Horace King  1807-1885/ Photograph ca 1855/ Courtesy of Thomas L. French

The Heritage Center gallery has several exhibits that give a detail account of what life was like as an African American living in Chesterfield County, South Carolina in the 1800s and mid 1900s.  As you enter the gallery, we have an area dedicated to slavery and reconstruction.  In this gallery we share a unique story about a slave name Horace King who was born in 1807, gained his freedom and became a successful businessman and statesman.  

We also  created a one room schoolhouse reminiscent of the Colored Schools attended by the black children in the county.

There are galleries dedicated to the everyday life chores such as washing clothes and sewing.  We have some beautiful quilts on display.  One set of quilts were made by two generations of the same family, a mother and daughter team who were born in 1890 and 1917.  We also have a display case dedicated to clothing worn from different periods throughout history.  One of the highlights of this exhibit is the baseball jersey worn by Legrand Bridges who played with the Cheraw Red Soxs a local African American baseball team.

There is a Civil Rights exhibit that gives a glimpse of what was going on in the area.  We have memorabilia from the only African American attorney practicing law in Chesterfield County, Mr. John E. McCall.  Attorney McCall was also instrumental in the process of desegregating the Chesterfield County public school system.  There are some artifacts on hand that belonged to Mr. Levi G. Byrd who was one of the founders of the state NAACP as well as the local chapter.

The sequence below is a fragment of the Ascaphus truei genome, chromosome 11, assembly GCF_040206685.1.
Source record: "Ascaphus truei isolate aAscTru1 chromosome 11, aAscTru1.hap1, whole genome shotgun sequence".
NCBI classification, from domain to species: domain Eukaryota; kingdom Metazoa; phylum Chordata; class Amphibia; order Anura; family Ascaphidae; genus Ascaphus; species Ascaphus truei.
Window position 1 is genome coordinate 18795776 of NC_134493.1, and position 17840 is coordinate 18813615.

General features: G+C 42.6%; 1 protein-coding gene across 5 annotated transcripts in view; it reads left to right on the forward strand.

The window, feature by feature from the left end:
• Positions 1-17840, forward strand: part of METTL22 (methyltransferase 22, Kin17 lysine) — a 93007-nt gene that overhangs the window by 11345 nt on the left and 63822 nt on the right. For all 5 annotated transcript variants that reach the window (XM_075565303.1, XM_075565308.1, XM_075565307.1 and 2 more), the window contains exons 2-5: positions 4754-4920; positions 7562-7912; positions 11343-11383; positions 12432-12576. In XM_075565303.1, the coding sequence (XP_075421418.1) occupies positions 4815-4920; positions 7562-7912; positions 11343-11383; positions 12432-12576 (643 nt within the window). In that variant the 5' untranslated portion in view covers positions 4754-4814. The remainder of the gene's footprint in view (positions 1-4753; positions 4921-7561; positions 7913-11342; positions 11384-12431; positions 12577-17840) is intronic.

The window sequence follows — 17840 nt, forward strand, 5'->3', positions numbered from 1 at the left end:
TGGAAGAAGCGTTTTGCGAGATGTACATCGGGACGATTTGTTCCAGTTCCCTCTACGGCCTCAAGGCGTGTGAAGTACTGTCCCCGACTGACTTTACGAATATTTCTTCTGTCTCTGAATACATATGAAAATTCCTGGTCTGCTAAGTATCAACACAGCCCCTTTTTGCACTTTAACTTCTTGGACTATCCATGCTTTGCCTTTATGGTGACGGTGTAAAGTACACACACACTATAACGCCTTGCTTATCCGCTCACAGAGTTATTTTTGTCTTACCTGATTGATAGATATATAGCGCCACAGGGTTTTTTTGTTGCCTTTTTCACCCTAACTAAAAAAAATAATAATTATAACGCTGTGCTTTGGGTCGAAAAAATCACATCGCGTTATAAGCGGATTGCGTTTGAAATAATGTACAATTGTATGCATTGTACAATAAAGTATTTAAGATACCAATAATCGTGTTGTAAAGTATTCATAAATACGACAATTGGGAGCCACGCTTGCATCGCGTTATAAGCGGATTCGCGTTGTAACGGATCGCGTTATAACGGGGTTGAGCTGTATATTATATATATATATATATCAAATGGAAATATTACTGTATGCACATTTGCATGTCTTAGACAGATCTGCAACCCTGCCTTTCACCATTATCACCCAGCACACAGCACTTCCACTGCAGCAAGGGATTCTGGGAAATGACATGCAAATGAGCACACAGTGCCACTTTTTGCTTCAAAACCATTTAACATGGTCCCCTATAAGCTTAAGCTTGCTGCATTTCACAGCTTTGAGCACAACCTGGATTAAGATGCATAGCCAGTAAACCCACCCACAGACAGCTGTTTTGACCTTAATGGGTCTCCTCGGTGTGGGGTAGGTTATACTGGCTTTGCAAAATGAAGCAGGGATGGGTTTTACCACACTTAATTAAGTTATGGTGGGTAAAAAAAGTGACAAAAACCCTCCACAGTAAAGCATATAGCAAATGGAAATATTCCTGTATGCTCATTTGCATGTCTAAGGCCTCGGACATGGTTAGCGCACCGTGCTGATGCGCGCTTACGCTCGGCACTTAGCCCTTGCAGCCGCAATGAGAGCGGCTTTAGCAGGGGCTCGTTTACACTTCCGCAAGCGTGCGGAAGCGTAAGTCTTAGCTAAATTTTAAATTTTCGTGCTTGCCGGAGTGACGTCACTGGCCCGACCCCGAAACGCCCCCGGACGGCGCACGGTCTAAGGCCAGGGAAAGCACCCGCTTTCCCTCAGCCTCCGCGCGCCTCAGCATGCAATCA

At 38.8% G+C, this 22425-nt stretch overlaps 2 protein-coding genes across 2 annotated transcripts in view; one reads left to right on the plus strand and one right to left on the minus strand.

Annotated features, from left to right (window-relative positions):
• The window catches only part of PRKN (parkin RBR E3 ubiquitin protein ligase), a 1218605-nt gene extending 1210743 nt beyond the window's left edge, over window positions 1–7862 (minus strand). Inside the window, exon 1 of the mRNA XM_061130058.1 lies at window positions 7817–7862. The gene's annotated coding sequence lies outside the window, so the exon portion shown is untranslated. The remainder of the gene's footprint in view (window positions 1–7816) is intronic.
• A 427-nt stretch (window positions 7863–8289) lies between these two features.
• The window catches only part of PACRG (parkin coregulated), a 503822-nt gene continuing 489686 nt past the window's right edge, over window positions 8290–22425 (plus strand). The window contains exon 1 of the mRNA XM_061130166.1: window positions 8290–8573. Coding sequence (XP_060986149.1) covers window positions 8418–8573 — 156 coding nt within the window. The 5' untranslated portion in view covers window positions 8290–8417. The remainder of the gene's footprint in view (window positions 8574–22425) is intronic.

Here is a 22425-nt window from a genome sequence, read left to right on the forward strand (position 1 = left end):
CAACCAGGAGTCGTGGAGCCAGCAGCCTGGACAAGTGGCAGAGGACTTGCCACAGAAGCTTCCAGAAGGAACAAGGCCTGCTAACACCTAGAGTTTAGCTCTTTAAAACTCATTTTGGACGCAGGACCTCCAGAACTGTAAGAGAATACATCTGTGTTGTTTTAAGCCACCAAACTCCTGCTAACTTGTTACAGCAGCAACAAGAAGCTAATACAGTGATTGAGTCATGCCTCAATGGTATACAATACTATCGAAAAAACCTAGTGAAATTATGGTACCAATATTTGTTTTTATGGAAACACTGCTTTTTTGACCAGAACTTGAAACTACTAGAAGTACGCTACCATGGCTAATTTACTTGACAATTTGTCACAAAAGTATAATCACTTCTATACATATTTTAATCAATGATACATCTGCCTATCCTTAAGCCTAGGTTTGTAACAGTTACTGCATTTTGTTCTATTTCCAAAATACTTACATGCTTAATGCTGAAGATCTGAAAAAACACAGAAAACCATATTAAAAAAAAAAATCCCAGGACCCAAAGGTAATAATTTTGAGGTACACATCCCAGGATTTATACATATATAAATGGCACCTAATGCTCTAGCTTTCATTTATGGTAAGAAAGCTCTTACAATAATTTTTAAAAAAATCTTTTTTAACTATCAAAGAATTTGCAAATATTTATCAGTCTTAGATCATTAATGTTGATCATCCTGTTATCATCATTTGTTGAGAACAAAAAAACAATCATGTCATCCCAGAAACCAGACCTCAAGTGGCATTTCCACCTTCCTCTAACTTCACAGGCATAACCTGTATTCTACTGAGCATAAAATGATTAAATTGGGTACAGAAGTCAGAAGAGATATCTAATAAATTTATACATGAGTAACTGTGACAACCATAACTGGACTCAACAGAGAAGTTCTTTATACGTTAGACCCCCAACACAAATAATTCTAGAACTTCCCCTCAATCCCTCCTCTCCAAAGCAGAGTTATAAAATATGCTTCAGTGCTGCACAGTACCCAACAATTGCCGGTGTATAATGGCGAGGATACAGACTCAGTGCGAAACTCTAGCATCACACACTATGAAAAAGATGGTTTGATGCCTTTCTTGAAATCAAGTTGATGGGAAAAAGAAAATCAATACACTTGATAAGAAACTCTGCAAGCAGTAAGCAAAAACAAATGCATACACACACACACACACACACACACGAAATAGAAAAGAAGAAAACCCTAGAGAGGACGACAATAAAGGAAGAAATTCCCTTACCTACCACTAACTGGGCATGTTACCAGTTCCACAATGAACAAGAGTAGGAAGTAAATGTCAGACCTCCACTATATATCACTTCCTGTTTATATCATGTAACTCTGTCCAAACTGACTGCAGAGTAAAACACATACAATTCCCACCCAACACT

The Heritage Center also pays tribute to Cheraw's most famous son, John Birks "Dizzy" Gillespie.  You get to learn about Dizzy growing up in Cheraw and we have photographs of him and family members on display.  On the right day you may catch his first cousin visiting for a chat.

The favorite exhibit among students and groups of all ages  is "Grandma's Kitchen".  It takes you back to a time of canning preserves, using wood to heat the stove and churning butter.

We are also pleased to have a special exhibit of antique and vintage African American dolls.  This collection belongs to Cassandra Williams Rush who has collected dolls for over eighteen years and has exhibited in several museums.


The  Heritage Center works constantly to actively collect, preserve, and present its collections in support of its mission to "preserve African American history in Chesterfield County."  If you have an artifact that you would like to donate to the Heritage Center, please give us a call.  We can only accept donations that support our mission.   If you are interested, we will be more than happy to share our guidelines with you.  Feel free to contact us with your questions or comments.